The answer to cope with backlash is to always wind into a cut. That way the back lash is taken out. If for some reason you wind in too far wind out say 1/2 a turn or more and then wind in again to the correct setting. If the nut was well worn say 1/2 turn 0.050in backlash then wind out over a turn and then back in again. Even with that amount of play the lathe is still usable but most people would be thinking maybe it's time to change the nut. Problem though - the lead screw will be worn as well - if you do organise a tight nut some how it will be too tight in places.

There isn't much on the web concerning adjusting gib strips on lathes. Best done with the lead screw out or disconnected and the slide pushed by hand. What's wanted is very slight resistance to movement and no binding due to the oil film breaking down. People use all sorts of oil but some have changed to slideway oil and found it to be better - including me but your gearbox oil is probably suitable.

There is a bit here but a bit myford based as are other bits and pieces on the site which is now archived.

**LINK**

If you still don't get a decent finish it would be best to post some photo's including one of the tool you use.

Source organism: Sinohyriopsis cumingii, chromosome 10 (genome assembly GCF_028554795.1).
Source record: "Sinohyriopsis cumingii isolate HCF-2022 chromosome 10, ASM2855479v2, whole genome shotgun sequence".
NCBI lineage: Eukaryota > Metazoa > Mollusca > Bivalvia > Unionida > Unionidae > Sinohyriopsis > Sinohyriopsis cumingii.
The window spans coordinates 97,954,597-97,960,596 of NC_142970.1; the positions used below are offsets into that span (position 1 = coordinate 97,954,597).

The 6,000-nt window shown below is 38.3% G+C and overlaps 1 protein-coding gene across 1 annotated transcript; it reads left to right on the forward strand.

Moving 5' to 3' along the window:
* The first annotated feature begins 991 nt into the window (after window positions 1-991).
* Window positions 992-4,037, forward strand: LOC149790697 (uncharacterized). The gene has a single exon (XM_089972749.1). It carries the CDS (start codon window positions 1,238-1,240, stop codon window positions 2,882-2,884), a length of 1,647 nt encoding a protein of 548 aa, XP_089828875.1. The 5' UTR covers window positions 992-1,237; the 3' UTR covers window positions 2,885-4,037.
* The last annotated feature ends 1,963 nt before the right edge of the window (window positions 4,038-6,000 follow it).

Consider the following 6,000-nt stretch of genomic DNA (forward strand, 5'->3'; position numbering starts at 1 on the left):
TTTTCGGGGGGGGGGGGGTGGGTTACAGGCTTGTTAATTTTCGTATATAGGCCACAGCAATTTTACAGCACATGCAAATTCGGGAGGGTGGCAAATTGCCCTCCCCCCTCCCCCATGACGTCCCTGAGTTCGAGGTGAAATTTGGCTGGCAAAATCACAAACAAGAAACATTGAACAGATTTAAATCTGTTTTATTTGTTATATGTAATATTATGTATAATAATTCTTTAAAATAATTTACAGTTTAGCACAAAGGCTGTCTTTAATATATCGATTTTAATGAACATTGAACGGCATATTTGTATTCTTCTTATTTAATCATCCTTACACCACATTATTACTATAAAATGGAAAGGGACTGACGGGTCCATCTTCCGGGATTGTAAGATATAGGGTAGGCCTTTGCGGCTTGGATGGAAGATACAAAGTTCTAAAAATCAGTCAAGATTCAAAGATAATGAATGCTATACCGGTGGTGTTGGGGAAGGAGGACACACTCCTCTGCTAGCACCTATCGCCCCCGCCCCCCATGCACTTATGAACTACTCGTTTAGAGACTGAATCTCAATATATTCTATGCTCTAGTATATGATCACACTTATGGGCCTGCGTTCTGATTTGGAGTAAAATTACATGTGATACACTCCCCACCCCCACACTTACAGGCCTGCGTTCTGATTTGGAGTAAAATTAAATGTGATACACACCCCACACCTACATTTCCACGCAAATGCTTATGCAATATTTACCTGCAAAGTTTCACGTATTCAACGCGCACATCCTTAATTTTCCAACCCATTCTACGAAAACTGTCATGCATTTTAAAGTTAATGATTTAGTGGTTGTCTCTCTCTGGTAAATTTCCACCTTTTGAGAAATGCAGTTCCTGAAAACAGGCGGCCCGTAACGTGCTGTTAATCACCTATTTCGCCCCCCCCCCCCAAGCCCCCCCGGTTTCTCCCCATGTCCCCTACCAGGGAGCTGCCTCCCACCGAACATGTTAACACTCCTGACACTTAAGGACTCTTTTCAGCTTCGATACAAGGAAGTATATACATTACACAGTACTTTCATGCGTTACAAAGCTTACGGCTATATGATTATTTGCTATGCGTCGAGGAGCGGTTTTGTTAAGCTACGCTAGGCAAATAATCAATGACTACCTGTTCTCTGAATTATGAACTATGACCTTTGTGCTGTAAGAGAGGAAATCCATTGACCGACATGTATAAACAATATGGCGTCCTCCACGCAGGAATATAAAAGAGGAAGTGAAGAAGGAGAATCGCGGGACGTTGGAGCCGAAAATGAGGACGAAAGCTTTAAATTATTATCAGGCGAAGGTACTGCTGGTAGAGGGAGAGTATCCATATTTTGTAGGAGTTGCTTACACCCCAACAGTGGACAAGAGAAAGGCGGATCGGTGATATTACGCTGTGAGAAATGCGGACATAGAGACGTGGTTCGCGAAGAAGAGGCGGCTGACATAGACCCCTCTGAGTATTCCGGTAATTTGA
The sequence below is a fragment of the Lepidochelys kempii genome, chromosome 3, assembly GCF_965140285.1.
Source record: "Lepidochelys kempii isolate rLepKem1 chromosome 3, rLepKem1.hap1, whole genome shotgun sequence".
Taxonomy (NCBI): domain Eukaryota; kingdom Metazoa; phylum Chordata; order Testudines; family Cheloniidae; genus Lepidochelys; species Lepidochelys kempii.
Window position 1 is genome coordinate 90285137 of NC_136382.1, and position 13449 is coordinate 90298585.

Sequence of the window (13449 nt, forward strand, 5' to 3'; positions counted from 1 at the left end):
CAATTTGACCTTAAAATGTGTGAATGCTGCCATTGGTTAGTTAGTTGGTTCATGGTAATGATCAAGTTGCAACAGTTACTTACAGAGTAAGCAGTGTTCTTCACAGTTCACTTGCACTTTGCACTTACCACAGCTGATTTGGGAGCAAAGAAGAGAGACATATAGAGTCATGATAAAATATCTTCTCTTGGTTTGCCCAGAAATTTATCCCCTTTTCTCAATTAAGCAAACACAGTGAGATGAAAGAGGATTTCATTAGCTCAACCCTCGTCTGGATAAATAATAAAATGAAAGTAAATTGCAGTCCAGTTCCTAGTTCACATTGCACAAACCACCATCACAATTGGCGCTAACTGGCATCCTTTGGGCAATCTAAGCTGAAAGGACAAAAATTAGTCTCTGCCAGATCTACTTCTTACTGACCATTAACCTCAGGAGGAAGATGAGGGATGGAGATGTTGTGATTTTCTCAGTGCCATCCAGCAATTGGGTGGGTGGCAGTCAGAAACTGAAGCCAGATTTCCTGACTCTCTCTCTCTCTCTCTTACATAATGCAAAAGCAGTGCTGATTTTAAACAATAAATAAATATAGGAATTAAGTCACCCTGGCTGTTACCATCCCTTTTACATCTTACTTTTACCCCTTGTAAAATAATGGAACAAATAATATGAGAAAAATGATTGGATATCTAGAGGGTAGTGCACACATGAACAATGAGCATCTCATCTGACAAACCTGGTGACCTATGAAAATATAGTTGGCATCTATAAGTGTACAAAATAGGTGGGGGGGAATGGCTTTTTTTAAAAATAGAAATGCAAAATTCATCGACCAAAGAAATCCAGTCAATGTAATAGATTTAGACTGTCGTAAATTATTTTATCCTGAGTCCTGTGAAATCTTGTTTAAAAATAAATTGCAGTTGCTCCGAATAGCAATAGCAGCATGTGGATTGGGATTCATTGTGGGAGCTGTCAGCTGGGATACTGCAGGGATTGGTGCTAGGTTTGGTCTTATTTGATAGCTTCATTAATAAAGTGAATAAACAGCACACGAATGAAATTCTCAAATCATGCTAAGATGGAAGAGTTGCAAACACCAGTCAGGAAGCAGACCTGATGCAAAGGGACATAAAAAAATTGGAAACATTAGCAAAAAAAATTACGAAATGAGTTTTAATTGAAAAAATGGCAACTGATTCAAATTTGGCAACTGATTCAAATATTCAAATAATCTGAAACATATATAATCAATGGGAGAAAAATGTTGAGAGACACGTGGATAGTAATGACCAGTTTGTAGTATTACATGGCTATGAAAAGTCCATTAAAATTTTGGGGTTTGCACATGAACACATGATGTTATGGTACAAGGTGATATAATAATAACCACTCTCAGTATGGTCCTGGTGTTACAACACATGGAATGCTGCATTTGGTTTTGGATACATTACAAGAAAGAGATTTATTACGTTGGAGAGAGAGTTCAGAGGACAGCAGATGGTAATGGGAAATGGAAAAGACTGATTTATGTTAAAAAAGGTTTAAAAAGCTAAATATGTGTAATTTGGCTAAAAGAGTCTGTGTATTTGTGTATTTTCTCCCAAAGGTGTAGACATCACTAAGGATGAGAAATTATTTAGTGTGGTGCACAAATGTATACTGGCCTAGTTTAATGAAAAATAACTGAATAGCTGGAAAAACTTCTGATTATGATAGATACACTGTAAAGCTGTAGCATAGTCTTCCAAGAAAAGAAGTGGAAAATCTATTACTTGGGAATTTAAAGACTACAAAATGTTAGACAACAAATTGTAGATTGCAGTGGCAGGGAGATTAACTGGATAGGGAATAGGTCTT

John

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Edited By John W1 on 17/11/2015 18:09:14

mark costello 117/11/2015 18:08:42
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589 forum posts
12 photos

Roton in the USA has them. 1-800-GO-ROTON (1-800-467-6866)

glenn thomas17/11/2015 18:22:36
8 forum posts

Thanks for reply John, no its not 15mm, you can tell i'm a novice! theres about a quarter of a turn where nothing happens. You are right of course that the lead screw is worn too in one spot but the nut is twice as bad and i was hoping that if i could find a nut with a good thread i would reduce my problem, even better if i found a longer nut it would have extra contact on the better threads?

I have emailed Roton 3 times with no reply!

Thanks again.

Bazyle17/11/2015 18:26:25
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5215 forum posts
201 photos

Did you get the nut back? photo? Are you definitely talking about the topslide and not the cross slide? A common kludge is to slit the nut and force the gap to close or apart to take up the slack. Depending on how much room there is around where it fits there are some other solutions.